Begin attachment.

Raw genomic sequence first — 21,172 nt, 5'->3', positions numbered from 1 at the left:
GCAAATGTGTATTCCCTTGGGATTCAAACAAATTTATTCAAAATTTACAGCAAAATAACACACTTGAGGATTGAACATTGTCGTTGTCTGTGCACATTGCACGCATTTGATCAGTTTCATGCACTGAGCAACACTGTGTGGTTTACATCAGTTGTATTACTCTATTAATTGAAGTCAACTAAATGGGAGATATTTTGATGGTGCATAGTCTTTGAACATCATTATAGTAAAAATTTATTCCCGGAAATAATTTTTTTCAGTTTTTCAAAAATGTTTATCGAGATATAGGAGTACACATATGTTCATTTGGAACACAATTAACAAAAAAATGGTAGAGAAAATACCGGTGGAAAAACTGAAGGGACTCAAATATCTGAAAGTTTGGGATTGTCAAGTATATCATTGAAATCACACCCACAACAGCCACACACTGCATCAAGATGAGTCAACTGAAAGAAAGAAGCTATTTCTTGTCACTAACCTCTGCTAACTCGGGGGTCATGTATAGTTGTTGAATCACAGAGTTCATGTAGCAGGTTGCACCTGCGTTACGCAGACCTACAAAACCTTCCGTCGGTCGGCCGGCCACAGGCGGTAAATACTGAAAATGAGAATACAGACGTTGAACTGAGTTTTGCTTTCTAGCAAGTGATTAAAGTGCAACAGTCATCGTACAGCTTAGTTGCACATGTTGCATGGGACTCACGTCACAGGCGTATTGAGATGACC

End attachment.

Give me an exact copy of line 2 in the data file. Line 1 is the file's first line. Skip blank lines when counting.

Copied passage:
GCAAATGTGTATTCCCTTGGGATTCAAACAAATTTATTCAAAATTTACAGCAAAATAACACACTTGAGGATTGAACATTGTCGTTGTCTGTGCACATTGCACGCATTTGATCAGTTTCATGCACTGAGCAACACTGTGTGGTTTACATCAGTTGTATTACTCTATTAATTGAAGTCAACTAAATGGGAGATATTTTGATGGTGCATAGTCTTTGAACATCATTATAGTAAAAATTTATTCCCGGAAATAATTTTTTTCAGTTTTTCAAAAATGTTTATCGAGATATAGGAGTACACATATGTTCATTTGGAACACAATTAACAAAAAAATGGTAGAGAAAATACCGGTGGAAAAACTGAAGGGACTCAAATATCTGAAAGTTTGGGATTGTCAAGTATATCATTGAAATCACACCCACAACAGCCACACACTGCATCAAGATGAGTCAACTGAAAGAAAGAAGCTATTTCTTGTCACTAACCTCTGCTAACTCGGGGGTCATGTATAGTTGTTGAATCACAGAGTTCATGTAGCAGGTTGCACCTGCGTTACGCAGACCTACAAAACCTTCCGTCGGTCGGCCGGCCACAGGCGGTAAATACTGAAAATGAGAATACAGACGTTGAACTGAGTTTTGCTTTCTAGCAAGTGATTAAAGTGCAACAGTCATCGTACAGCTTAGTTGCACATGTTGCATGGGACTCACGTCACAGGCGTATTGAGATGACC